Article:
When it comes to small, indoor quadcopters, Blade Helis has been on a roll lately! In 2013 they released the Blade Nano QX which has become the foundation for two other small copters that are gaining popularity. One is the Nano QX 3D, which allows you to practice the challenging world of acrobatic flight. The other is the Nano QX FPV, which is a great way to learn FPV or “first person view” flight. This article focuses on the Nano QX FPV and the ways that it can be used to hone your FPV flying skills for aerial photography, racing, and stunt flying.
Flying FPV is challenging. While some people compare it to playing a video game, I believe that is an over simplification. Flying FPV requires fast reflexes, the ability to judge distances and a keen awareness of your surroundings. Add the speed of a racer or the size and weight of a camera platform to the mix and you have a recipe for stress. That’s where the Blade Nano QX FPV comes in!
The Nano QX FPV is small, light weight, and highly maneuverable. It comes with a Spektrum ultra micro FPV camera installed and works with Fat Shark goggles right out of the box. Like most other Blade brand quadcopters, it comes with SAFE (Sensor Assisted Flight Envelope) technology which means that it is very stable and maneuverable. You can buy it as a RTF (ready to fly) or BNF (bind and fly) kit, which means that you can fly it with any Spektrum 2.4GHZ DSMX radio. It has built in prop guards, which are great when you are flying indoors. While the motors are brushed, they are plenty powerful and given the light weight airframe, there is no issue with power. The Nano QX FPV uses a removable 1S 3.7V LiPo battery, which is great because you can swap batteries any time you need extra flight time and don’t have to wait like you do for quadcopters with internal batteries.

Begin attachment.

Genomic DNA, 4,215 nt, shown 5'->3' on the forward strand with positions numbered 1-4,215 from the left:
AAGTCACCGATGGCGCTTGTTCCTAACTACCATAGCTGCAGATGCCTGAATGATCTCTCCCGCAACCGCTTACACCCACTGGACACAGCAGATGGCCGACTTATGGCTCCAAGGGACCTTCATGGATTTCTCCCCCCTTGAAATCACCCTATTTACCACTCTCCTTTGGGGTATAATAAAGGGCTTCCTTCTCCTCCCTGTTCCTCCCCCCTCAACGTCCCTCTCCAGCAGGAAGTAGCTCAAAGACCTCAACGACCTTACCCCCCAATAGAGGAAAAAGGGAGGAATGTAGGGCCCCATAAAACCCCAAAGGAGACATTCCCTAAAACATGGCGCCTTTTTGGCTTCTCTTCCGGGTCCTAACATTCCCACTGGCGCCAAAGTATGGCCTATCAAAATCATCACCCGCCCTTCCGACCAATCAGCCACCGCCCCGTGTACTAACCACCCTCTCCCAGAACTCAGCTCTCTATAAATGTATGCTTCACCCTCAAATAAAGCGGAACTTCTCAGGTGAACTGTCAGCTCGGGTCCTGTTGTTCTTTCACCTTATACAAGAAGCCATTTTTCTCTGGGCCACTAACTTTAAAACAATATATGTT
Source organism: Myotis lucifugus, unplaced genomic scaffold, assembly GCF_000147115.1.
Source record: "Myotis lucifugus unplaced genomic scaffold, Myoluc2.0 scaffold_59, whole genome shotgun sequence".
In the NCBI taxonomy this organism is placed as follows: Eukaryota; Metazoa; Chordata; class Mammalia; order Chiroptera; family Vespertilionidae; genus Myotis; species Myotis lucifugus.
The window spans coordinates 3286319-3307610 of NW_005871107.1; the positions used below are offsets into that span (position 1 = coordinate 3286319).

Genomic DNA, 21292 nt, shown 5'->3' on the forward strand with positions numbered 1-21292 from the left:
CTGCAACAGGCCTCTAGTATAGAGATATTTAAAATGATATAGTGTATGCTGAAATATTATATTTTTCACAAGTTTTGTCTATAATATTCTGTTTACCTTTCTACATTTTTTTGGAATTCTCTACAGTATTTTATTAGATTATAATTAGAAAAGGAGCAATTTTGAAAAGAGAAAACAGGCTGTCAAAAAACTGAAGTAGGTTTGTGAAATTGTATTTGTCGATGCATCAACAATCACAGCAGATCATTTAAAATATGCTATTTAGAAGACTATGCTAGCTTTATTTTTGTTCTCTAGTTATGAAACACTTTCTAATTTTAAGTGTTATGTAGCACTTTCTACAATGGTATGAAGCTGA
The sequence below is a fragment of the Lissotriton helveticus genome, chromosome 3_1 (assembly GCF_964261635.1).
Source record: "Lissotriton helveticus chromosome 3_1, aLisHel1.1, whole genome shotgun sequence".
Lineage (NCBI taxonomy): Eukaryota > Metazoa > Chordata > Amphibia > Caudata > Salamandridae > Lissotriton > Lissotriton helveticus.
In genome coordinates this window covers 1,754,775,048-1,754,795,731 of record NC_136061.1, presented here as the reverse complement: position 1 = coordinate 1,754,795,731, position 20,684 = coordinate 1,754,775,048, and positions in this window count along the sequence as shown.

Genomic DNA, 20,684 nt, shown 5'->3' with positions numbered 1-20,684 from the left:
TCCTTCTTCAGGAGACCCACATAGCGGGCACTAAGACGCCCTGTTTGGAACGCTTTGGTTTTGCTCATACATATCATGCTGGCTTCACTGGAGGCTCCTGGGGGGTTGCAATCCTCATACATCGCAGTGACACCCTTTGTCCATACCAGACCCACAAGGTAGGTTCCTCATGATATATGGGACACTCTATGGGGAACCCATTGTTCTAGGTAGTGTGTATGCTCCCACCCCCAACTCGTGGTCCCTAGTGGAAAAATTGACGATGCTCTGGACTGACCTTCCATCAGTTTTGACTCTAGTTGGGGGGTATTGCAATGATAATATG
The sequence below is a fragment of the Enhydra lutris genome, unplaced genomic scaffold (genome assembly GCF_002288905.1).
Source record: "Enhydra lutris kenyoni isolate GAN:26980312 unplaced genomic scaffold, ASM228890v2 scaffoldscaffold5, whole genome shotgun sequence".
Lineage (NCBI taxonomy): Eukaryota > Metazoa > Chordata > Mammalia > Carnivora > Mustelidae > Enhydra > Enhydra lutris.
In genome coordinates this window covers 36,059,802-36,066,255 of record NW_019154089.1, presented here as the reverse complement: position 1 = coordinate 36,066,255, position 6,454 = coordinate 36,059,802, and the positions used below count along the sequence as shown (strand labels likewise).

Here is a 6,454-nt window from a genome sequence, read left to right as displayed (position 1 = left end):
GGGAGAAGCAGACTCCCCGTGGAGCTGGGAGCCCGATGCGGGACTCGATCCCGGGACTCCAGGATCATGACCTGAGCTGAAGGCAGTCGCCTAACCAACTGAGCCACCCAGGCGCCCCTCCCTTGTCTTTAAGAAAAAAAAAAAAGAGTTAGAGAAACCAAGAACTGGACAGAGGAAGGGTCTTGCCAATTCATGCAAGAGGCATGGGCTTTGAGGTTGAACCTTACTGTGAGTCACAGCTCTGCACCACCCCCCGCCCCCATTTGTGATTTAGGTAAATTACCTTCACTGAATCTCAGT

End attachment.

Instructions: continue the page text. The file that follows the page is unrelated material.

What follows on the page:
One thing to keep in mind is that in order to fly FPV, you need a pair of goggles or compatible monitor. The goggles cost more than the Nano QX FPV itself, but once you buy them, you can use them with a wide variety of FPV copters from Blade and other manufacturers. If you buy the kit that comes with goggles, you will get Fat Shark Teleporter V4 goggles, which are pretty good. But if you plan to fly other FPV aircraft, I recommend researching different Fat Shark goggles and buying them separately. Without the goggles, the Blade Nano QX FPV is around $150. A good set of goggles will run you somewhere between $250 – $500 depending on what model you buy.
|Camera||Spektrum Ultra Micro FPV|
|Flight time||5 – 6 minutes|
|Range||Approximately 25 meters|
|Motors||6mm Brushed Coreless|
|Dimensions||140mm x 140mm x 35mm|
|Flight battery||E-flite® 150mAh 1S 3.7V 25C LiPo|
|Transmitter||Any Spektrum DSMX 2.4GHz Radio|
Quality of build
After owning several Blade brand quadcopters, I have noticed a theme. They tend to design their copters for light weight and not for durability. The Blade Nano QX FPV follows this trend. At 22 grams, it is very light weight, which is great for indoor flight…less mass means less damage to your furniture when you crash! However, I have broken one of the arms on mine in what I thought was a light crash. The good news is that I was able to fix the arm easily with a toothpick and some scotch tape.